Syracuse Comes from Behind to Win Lacrosse Championship

Phil ShoreCorrespondent IMay 25, 2009

FOXBOROUGH, MA - MAY 25:  Spencer Van Schaack #12, Pat Perritt #1, Kenny Nims #10, Matt Abbott #3 of Syracuse Orange celebrate after defeating the Cornell Big Red, 10-9, in overtime for NCAA Division I Lacrosse Championship at Gillette Stadium May 25, 2009 in Foxborough, Massachusetts.  (Photo by Jim Rogash/Getty Images)

With 30 seconds left in the game and Cornell—holding on to the lead—with possession of the ball, it looked like Syracuse’s bid for back to back NCAA Division I men’s lacrosse championships would be denied.

Cornell had showed superior ball control with long possessions throughout the game, and would look to run out the clock.

However, a turnover at midfield led to a Kenny Nims equalizer with four seconds remaining. Eighty seconds into the overtime period Syracuse attackman Cody Jameison scored the game winner, completing the comeback and putting the Orange past Cornell, 10-9.

Cornell controlled the game throughout, dominating the time of possession. Their patience and ball movement allowed them to find higher percentage shots. The longer they held onto the ball also meant that the dynamic Syracuse offense would get fewer opportunities.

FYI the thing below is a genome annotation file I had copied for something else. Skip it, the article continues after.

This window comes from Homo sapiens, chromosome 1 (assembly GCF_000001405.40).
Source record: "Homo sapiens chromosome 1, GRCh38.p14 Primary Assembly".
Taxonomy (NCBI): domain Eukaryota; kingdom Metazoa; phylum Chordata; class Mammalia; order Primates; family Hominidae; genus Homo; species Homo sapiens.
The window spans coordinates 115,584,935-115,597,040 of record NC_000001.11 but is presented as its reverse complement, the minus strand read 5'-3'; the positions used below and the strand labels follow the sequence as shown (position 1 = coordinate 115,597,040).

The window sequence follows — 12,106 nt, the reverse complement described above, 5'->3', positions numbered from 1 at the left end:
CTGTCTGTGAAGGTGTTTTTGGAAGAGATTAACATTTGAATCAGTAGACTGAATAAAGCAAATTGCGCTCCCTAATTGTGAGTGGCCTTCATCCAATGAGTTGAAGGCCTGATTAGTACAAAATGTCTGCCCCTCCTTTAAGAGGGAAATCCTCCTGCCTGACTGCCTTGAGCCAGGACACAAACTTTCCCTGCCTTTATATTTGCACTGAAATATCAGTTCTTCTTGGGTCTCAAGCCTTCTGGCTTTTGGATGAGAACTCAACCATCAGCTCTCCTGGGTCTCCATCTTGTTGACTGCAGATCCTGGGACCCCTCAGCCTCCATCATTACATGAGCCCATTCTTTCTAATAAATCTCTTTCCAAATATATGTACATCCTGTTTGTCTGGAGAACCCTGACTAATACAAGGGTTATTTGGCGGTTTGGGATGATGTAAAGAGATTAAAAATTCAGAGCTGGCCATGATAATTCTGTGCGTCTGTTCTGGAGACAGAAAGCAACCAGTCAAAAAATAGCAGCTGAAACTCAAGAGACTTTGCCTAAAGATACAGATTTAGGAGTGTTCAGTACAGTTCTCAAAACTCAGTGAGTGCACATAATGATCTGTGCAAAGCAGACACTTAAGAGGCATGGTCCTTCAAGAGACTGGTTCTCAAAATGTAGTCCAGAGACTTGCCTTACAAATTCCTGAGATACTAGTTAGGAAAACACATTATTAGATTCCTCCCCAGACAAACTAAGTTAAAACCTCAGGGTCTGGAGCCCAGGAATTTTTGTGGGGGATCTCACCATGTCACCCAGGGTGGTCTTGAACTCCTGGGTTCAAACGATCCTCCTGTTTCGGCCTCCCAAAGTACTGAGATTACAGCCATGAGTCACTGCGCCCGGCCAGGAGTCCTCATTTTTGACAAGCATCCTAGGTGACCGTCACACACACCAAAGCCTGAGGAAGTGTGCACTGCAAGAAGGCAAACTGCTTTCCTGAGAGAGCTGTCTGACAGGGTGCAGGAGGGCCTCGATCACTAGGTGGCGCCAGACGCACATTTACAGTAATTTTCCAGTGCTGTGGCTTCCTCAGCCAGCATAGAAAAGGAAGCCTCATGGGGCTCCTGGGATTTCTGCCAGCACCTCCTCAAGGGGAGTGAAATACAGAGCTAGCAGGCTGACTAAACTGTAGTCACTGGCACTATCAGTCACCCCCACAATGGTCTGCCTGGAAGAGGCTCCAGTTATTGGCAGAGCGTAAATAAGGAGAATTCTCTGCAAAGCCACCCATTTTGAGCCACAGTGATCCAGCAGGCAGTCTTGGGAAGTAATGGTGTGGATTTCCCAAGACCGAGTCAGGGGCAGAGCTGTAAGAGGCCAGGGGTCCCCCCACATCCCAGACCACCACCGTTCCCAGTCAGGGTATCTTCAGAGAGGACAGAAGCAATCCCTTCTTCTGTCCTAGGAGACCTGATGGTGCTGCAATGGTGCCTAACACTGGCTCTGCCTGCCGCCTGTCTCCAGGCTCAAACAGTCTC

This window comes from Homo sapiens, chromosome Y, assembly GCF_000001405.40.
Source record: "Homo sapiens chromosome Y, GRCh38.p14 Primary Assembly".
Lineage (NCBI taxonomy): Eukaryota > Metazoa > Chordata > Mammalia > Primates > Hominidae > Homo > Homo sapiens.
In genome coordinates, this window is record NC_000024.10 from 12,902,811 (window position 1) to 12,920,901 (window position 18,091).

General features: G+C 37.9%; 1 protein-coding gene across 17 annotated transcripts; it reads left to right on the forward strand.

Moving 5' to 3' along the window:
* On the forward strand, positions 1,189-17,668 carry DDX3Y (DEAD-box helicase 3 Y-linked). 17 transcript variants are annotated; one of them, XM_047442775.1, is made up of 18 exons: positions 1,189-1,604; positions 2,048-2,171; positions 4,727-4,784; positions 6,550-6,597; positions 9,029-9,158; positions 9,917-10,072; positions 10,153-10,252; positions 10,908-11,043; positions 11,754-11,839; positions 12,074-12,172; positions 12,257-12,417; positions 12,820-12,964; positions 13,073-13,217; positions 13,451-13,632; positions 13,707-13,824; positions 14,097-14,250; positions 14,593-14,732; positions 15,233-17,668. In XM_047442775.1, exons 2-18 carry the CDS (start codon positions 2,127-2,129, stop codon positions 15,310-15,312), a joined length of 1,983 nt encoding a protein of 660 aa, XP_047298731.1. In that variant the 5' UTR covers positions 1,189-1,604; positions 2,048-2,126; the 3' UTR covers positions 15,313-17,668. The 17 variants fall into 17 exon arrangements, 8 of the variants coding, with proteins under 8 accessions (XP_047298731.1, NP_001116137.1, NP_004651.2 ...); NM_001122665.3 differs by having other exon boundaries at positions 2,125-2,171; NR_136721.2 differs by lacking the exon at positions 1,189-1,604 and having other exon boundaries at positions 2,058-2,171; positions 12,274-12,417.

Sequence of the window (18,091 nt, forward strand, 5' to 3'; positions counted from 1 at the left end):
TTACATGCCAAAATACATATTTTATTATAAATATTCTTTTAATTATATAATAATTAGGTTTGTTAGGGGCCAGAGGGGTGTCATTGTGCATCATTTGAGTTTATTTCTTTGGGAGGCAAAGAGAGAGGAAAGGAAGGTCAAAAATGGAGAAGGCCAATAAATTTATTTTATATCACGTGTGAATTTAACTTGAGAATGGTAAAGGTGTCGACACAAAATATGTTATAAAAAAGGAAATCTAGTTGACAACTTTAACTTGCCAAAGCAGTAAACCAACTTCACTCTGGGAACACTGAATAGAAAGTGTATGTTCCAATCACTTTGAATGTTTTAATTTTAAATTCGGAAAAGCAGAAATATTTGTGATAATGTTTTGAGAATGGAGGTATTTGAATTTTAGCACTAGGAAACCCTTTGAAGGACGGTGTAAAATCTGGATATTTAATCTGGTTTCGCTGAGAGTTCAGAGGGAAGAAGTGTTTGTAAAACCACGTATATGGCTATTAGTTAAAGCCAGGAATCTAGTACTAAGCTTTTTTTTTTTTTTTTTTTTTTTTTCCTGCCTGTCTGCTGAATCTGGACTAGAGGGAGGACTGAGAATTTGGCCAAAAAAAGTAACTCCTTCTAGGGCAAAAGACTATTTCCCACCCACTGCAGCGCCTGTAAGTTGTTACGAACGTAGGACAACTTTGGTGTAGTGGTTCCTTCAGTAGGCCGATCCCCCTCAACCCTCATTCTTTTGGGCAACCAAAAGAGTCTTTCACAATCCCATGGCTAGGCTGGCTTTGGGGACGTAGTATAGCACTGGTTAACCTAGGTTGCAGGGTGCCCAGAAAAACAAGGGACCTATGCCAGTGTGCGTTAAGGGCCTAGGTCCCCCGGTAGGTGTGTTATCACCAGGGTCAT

The game-plan was working to perfection. A Syracuse goal that would have tied the game at seven was taken off the board because the shooter was in the crease. Cornell stormed ahead to a 9-6 lead with just five and a half minutes left.

The Big Red defense held the Orange at bay all game. The game was in no way out of reach though for such a talented offense.

Syracuse’s attack finally was able to break free from Cornell’s tough defense. Goals from Stephen Keogh and Jameison, less than a minute apart, brought life back into Syracuse as well as to the fans, who booed Cornell’s slow-down offense.

Cornell, the Cinderella story of the tournament, beat rival Princeton and then demolished top-seeded Virginia 15-6 to reach the title game. Senior John Glynn came up big in the championship game, scoring three goals, notching two assists, picking up nine ground balls, and winning ten face-offs. But they could not finish off the Orange.

Jameison was Syracuse’s biggest performer of the game. Along with the team’s eighth goal and the game-winner, he also assisted on another goal.

The win gave the schools its tenth official title—they were forced to give up their championship in 1990 because of a rules infraction.

Nims was named the tournament’s Most Outstanding Player.